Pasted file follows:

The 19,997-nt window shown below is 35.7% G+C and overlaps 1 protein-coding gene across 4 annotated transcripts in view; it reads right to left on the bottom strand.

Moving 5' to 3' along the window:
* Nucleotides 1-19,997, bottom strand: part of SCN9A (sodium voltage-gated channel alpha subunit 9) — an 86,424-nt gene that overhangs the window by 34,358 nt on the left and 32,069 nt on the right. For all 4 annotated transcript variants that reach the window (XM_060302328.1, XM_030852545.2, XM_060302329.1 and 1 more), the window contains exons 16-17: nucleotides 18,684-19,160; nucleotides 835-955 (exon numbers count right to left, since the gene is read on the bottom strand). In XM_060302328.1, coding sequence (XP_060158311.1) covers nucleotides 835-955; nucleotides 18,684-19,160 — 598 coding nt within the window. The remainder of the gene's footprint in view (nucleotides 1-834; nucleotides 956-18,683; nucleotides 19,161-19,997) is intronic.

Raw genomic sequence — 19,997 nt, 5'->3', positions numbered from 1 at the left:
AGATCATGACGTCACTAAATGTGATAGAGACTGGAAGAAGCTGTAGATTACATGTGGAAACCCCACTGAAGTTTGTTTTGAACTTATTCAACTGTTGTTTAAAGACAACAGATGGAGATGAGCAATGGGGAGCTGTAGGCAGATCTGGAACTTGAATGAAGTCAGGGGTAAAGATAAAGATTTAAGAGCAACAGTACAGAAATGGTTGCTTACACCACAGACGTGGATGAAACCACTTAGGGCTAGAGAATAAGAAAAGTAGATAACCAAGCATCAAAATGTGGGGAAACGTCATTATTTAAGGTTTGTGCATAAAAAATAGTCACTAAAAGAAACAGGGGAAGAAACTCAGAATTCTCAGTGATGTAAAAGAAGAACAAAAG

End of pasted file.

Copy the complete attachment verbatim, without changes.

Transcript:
The 19,997-nt window shown below is 35.7% G+C and overlaps 1 protein-coding gene across 4 annotated transcripts in view; it reads right to left on the bottom strand.

Moving 5' to 3' along the window:
* Nucleotides 1-19,997, bottom strand: part of SCN9A (sodium voltage-gated channel alpha subunit 9) — an 86,424-nt gene that overhangs the window by 34,358 nt on the left and 32,069 nt on the right. For all 4 annotated transcript variants that reach the window (XM_060302328.1, XM_030852545.2, XM_060302329.1 and 1 more), the window contains exons 16-17: nucleotides 18,684-19,160; nucleotides 835-955 (exon numbers count right to left, since the gene is read on the bottom strand). In XM_060302328.1, coding sequence (XP_060158311.1) covers nucleotides 835-955; nucleotides 18,684-19,160 — 598 coding nt within the window. The remainder of the gene's footprint in view (nucleotides 1-834; nucleotides 956-18,683; nucleotides 19,161-19,997) is intronic.

Raw genomic sequence — 19,997 nt, 5'->3', positions numbered from 1 at the left:
AGATCATGACGTCACTAAATGTGATAGAGACTGGAAGAAGCTGTAGATTACATGTGGAAACCCCACTGAAGTTTGTTTTGAACTTATTCAACTGTTGTTTAAAGACAACAGATGGAGATGAGCAATGGGGAGCTGTAGGCAGATCTGGAACTTGAATGAAGTCAGGGGTAAAGATAAAGATTTAAGAGCAACAGTACAGAAATGGTTGCTTACACCACAGACGTGGATGAAACCACTTAGGGCTAGAGAATAAGAAAAGTAGATAACCAAGCATCAAAATGTGGGGAAACGTCATTATTTAAGGTTTGTGCATAAAAAATAGTCACTAAAAGAAACAGGGGAAGAAACTCAGAATTCTCAGTGATGTAAAAGAAGAACAAAAG